During our annual company retreat in beautiful Panama City Beach, we split the team up and had a pitch competition.
The Prompt: You are the administrator of a 10 provider practice. You are not allowed to hire any other staff, nor work at the office yourself. You can build any technology you want, what would your office look like?
I wanted to share some of the ideas the teams came up with and the commonalities we independently arrived at.
The Craziest Idea
One team created a tube delivery device that would enable the office to deliver any inventory or drug instantly to the exam room. It was meant to satisfy patients with quick service and to create a "just-in-time" inventory system. Unfortunately, tubes/hyperloops aren’t there yet.
While the teams differed in their approaches and pitches, there were five main commonalties that came up.
1) The All Powerful, Diagnosing Machine
Both teams came up with an all-seeing, all-knowing diagnosing machine. One team came up with a pill ingested at birth that would consistently measure vitals. Another team came up with a wrist band sent prior to the appointment that would accomplish the same thing while eliminating the 5 minutes spent at every appointment measuring vitals.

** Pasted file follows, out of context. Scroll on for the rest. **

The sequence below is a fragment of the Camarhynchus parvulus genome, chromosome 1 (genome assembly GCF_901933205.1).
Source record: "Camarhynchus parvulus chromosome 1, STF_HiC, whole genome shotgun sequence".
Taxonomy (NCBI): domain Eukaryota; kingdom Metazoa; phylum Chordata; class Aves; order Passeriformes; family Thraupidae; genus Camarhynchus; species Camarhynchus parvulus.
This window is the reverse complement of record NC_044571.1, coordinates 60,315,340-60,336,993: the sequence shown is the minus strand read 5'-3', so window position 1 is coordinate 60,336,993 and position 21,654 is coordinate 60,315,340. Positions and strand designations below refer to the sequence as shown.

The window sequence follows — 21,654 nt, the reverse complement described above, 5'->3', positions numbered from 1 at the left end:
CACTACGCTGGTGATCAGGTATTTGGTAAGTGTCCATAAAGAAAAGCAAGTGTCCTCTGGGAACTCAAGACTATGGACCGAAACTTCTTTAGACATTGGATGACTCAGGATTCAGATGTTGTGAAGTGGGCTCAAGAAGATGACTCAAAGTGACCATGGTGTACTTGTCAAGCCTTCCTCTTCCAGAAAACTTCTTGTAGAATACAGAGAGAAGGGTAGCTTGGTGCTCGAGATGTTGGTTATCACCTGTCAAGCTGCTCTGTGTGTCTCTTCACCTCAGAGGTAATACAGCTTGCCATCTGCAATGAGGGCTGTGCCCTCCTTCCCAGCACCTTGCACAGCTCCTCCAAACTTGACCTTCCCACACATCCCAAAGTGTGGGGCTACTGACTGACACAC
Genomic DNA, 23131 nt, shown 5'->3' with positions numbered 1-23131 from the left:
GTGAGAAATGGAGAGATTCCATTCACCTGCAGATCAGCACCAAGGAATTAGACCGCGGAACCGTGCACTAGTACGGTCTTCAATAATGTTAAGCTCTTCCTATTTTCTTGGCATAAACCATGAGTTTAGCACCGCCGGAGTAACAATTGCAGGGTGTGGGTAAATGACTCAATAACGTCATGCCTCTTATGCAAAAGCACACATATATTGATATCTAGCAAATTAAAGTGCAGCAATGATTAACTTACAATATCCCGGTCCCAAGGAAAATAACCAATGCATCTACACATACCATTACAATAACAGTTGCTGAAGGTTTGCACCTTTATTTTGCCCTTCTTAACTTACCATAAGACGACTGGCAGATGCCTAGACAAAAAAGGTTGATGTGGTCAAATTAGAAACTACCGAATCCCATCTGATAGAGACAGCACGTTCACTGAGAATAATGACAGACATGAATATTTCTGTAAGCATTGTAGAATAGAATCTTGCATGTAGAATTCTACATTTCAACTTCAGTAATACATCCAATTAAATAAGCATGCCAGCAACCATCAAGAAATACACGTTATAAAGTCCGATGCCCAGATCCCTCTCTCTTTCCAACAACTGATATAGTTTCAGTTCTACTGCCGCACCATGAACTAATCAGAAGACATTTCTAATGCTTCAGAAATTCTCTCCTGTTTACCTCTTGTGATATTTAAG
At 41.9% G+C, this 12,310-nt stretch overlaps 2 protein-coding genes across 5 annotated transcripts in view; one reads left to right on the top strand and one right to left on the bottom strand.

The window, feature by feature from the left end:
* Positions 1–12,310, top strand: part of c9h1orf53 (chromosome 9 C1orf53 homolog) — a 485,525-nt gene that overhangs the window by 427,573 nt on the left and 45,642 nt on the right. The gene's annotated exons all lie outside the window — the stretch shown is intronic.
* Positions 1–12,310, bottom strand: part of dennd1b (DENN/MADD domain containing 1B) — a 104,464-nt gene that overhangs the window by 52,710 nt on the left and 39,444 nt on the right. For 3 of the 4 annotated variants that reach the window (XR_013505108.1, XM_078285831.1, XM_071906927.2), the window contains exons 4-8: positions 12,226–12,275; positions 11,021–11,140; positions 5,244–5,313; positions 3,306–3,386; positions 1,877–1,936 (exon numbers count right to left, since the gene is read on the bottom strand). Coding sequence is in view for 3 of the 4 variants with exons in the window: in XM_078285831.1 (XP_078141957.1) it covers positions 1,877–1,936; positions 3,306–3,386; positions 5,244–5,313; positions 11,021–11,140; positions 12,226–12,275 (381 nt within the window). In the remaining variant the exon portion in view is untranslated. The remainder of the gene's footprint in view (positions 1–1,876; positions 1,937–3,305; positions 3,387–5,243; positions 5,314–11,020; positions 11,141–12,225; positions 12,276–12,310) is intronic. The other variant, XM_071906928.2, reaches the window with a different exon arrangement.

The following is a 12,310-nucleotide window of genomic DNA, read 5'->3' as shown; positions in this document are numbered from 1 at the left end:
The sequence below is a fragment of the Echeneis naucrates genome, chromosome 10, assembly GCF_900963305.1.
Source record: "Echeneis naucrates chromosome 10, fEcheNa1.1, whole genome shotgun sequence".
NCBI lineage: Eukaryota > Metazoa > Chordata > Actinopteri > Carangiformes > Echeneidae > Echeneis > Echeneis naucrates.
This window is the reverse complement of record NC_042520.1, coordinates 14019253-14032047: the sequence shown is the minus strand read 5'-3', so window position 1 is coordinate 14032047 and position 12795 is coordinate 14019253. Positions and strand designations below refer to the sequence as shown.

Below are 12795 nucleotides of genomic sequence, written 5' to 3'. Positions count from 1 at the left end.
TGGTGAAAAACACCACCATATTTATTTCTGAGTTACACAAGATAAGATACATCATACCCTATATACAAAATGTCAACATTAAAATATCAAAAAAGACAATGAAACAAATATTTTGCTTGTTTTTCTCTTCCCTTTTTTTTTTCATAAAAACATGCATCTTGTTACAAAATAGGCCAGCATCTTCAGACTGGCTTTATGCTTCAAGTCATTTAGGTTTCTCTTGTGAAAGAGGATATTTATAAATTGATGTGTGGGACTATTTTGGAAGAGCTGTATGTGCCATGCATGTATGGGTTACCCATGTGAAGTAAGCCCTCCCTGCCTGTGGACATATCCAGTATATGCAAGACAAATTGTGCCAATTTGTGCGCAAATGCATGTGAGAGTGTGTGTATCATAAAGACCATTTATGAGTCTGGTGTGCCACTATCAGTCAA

These tools served third purposes. First, they expand the data available to providers prior to the appointment. That way, the doctor isn’t relying on a snapshot of a person during a 15 minute window. Second, the tool enables diagnoses before a patient knows what’s wrong. Third, it sounds amazing and is very futuristic.
2) Intelligent Voice
Voice played a large role for both teams in solving the issue of providers having to enter notes and wasting time in the appointment. Voice speakers in the office would allow doctors to record the visit without staring at a screen. Earpieces for the doctors would also feed them 30-60 second summaries of a patient’s last visit before they came in so the doctor is up to speed.
3) Maximizing time with the providers
Both teams focused heavily on eliminating steps that got in the way of providers and patients talking. The teams accomplished this by
a) Eliminating note taking for providers via voice recording
b) Dynamically adjusting appointment types durations so patients wouldn’t arrive too early and find a rushing provider
c) Using communication to make sure that patients arrived on time
4) Transparent billing and insurance companies
Both teams tackled the issue of billing and the complexity of dealing with insurance companies. One did this by creating a subscription model that replaced insurance. The other did extensive deals with the insurance companies incentivizing them to share data and records in exchange for simple pricing.
Without staff there, both teams turned slightly to robotics, but not as much as one would think. The robot played the role of a greeter, bringing patients to their room and escorting them out.
A Key Takeaway
Many tools mentioned here are already in the market. Utilizing the right tools to create an integrated solution will pay huge dividends in increasing office productivity.